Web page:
I was in seminary when I first became aware of Black History Month. It's not that I had not heard of it before, but I was, for the first time, in a setting that allowed me to come in contact with African Americans on a daily basis. In spite of growing up on Long Island, I'd had few meaningful encounters with African Americans up to that point.
While at seminary I become close friends with another divinity student who is black. He was generous and patient with me as he helped me to slowly, like an onion, begin to peel back the layers of assumptions, ignorance and prejudice, most of which I did not realize was there.
When February came around one year I asked him why there was a Black History Month? Should there not also be a White History month? His answer was twofold. First, he pointed out to me that every other month of the year is white history month. He also told me that Black History Month was not for him but for me. He was aware of his own history, but it was an opportunity for me to learn about his history in this country.
The process that began at seminary has continued. And each year another layer of assumptions, ignorance and prejudice is peeled away. I have learned and come to appreciate the distinctive experience and voice that belongs to black Americans so much so that I included a chapter on African American reposes to Paul and Slavery in my book Recent Research on Paul and Slavery.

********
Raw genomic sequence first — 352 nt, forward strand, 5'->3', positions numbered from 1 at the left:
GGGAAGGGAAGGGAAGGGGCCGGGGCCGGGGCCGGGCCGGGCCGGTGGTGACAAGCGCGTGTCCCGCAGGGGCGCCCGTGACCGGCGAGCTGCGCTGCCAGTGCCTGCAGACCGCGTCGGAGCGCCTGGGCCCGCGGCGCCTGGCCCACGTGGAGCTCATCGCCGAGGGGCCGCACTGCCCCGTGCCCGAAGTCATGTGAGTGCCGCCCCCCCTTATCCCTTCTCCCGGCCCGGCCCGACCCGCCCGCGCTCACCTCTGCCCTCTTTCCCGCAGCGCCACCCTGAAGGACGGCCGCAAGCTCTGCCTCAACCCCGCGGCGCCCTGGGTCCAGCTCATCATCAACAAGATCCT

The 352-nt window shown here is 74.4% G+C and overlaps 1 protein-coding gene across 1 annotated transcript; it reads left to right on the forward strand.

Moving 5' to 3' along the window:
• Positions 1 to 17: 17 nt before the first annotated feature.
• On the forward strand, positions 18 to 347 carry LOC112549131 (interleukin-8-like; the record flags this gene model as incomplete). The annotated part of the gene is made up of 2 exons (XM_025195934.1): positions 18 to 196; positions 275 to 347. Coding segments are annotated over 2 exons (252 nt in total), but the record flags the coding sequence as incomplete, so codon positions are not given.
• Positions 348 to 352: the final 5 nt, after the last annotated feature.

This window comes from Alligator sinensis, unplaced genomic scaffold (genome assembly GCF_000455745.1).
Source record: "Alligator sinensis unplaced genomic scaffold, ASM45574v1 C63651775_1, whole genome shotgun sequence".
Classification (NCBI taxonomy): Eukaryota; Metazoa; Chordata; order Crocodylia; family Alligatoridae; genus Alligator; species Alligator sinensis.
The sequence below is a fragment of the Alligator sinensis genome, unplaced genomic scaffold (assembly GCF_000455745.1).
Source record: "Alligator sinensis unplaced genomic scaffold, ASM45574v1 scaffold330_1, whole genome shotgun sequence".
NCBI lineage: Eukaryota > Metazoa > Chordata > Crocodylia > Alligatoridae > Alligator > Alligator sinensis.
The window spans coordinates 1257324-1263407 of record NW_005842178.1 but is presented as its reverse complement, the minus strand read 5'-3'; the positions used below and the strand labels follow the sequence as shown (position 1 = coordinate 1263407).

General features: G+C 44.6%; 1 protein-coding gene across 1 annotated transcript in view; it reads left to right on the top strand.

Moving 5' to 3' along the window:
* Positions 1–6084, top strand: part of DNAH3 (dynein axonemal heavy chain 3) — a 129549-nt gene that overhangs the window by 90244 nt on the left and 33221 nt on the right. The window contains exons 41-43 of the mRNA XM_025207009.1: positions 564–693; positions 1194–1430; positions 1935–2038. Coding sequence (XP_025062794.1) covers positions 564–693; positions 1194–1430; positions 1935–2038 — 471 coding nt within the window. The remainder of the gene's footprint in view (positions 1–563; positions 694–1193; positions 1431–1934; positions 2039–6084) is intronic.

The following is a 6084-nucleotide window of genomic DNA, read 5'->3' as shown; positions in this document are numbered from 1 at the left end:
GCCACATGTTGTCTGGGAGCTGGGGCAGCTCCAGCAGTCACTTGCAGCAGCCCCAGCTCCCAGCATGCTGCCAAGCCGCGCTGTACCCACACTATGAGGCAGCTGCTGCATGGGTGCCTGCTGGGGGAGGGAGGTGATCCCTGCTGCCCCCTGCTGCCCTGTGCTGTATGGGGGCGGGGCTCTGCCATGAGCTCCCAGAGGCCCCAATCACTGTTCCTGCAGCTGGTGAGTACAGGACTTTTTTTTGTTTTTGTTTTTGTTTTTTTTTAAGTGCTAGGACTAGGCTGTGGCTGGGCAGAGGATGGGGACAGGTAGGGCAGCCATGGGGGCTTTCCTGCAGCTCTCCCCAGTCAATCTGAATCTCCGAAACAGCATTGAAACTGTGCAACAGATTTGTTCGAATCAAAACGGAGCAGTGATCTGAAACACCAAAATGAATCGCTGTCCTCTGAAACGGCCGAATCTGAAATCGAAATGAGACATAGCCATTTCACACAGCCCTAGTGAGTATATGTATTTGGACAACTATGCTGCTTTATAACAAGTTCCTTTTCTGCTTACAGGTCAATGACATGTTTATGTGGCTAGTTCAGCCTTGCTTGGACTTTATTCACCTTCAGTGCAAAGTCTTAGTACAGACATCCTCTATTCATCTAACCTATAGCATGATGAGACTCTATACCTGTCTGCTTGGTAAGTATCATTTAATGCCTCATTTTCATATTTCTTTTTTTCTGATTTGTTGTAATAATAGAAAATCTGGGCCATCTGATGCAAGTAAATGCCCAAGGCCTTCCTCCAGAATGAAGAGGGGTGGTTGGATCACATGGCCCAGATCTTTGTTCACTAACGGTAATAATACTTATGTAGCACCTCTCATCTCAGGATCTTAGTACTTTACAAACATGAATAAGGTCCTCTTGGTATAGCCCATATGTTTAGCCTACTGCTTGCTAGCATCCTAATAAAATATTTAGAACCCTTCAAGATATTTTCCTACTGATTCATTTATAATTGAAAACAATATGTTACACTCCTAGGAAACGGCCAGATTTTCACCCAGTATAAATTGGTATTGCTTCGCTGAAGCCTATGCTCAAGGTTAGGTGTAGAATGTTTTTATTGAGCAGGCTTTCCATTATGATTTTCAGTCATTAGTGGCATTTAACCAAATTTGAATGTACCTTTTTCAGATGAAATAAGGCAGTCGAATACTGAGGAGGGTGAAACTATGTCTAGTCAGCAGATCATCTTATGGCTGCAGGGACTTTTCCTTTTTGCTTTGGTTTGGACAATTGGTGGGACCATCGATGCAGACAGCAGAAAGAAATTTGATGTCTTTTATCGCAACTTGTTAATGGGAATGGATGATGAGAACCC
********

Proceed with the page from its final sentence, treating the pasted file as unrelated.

So with this in mind I decided to offer a tribute today to African American biblical scholars. Below are two lists. The first comes from the contributors to Stony the Road We Trod. These were, in many ways, pioneers who helped to raise up the voices and scholarship of African American biblical scholars.
The Second list comes from pages 559-560 of True to Our Native Land. This is the most up-to-date list that I have. If anyone is aware of a more recent list please let me know. I have also tried to find and include links for each name. I have found many, but not all. If you have a better link or one that I don't, please let me know.
In 1990, Stony the Road We Trod was published under the editorship of Cain Hope Felder. This is a landmark work in African American scholarship that helped to set the tone for the next decade. The book, the result of a series of meetings between black biblical scholars and theologians between 1986 and 1989, marked the first time a group of African American scholars collaborated on a major contribution to biblical studies. Here are those contributors.
In 2007 African American scholars published True to our Native Land, a commentary on the New Testament from an African American point-of-view. The scholars below are contibutors and/or those listed on pages 559-560.
I am thankful for these people. In spite of the numerous challenges they have faced, they have offered a contribution to the field that deserves our attention.